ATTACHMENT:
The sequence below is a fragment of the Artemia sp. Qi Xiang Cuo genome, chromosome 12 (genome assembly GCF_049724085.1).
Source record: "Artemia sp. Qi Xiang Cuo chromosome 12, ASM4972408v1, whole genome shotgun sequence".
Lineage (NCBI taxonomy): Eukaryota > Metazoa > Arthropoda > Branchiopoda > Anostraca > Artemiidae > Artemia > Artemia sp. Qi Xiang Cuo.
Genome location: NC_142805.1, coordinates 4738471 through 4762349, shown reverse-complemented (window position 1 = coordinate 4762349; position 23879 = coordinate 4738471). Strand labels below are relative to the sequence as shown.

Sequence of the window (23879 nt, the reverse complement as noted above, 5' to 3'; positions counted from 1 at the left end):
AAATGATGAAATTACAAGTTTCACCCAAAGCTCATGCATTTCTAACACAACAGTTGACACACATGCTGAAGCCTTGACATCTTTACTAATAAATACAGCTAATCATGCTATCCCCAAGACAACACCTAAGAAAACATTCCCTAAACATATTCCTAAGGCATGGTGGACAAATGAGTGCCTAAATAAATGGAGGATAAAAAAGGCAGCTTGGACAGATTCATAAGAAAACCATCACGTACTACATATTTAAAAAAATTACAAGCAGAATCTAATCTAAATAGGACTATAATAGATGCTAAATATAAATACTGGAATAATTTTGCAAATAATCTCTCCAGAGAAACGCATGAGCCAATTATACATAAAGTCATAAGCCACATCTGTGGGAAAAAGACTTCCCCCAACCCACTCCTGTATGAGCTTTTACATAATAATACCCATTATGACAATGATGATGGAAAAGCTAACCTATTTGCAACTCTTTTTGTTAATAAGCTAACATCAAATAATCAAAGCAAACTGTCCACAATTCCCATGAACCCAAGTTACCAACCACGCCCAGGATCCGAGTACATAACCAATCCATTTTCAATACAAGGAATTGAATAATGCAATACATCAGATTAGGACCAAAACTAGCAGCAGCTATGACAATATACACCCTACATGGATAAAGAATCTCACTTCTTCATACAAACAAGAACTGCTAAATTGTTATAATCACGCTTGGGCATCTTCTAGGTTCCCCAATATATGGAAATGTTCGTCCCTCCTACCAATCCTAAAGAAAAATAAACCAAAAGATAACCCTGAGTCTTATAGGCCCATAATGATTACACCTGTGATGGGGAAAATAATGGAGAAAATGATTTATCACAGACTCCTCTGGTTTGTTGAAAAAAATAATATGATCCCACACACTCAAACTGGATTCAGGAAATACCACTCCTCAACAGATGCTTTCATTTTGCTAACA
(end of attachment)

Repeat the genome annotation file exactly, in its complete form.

The sequence below is a fragment of the Artemia sp. Qi Xiang Cuo genome, chromosome 12 (genome assembly GCF_049724085.1).
Source record: "Artemia sp. Qi Xiang Cuo chromosome 12, ASM4972408v1, whole genome shotgun sequence".
Lineage (NCBI taxonomy): Eukaryota > Metazoa > Arthropoda > Branchiopoda > Anostraca > Artemiidae > Artemia > Artemia sp. Qi Xiang Cuo.
Genome location: NC_142805.1, coordinates 4738471 through 4762349, shown reverse-complemented (window position 1 = coordinate 4762349; position 23879 = coordinate 4738471). Strand labels below are relative to the sequence as shown.

Sequence of the window (23879 nt, the reverse complement as noted above, 5' to 3'; positions counted from 1 at the left end):
AAATGATGAAATTACAAGTTTCACCCAAAGCTCATGCATTTCTAACACAACAGTTGACACACATGCTGAAGCCTTGACATCTTTACTAATAAATACAGCTAATCATGCTATCCCCAAGACAACACCTAAGAAAACATTCCCTAAACATATTCCTAAGGCATGGTGGACAAATGAGTGCCTAAATAAATGGAGGATAAAAAAGGCAGCTTGGACAGATTCATAAGAAAACCATCACGTACTACATATTTAAAAAAATTACAAGCAGAATCTAATCTAAATAGGACTATAATAGATGCTAAATATAAATACTGGAATAATTTTGCAAATAATCTCTCCAGAGAAACGCATGAGCCAATTATACATAAAGTCATAAGCCACATCTGTGGGAAAAAGACTTCCCCCAACCCACTCCTGTATGAGCTTTTACATAATAATACCCATTATGACAATGATGATGGAAAAGCTAACCTATTTGCAACTCTTTTTGTTAATAAGCTAACATCAAATAATCAAAGCAAACTGTCCACAATTCCCATGAACCCAAGTTACCAACCACGCCCAGGATCCGAGTACATAACCAATCCATTTTCAATACAAGGAATTGAATAATGCAATACATCAGATTAGGACCAAAACTAGCAGCAGCTATGACAATATACACCCTACATGGATAAAGAATCTCACTTCTTCATACAAACAAGAACTGCTAAATTGTTATAATCACGCTTGGGCATCTTCTAGGTTCCCCAATATATGGAAATGTTCGTCCCTCCTACCAATCCTAAAGAAAAATAAACCAAAAGATAACCCTGAGTCTTATAGGCCCATAATGATTACACCTGTGATGGGGAAAATAATGGAGAAAATGATTTATCACAGACTCCTCTGGTTTGTTGAAAAAAATAATATGATCCCACACACTCAAACTGGATTCAGGAAATACCACTCCTCAACAGATGCTTTCATTTTGCTAACA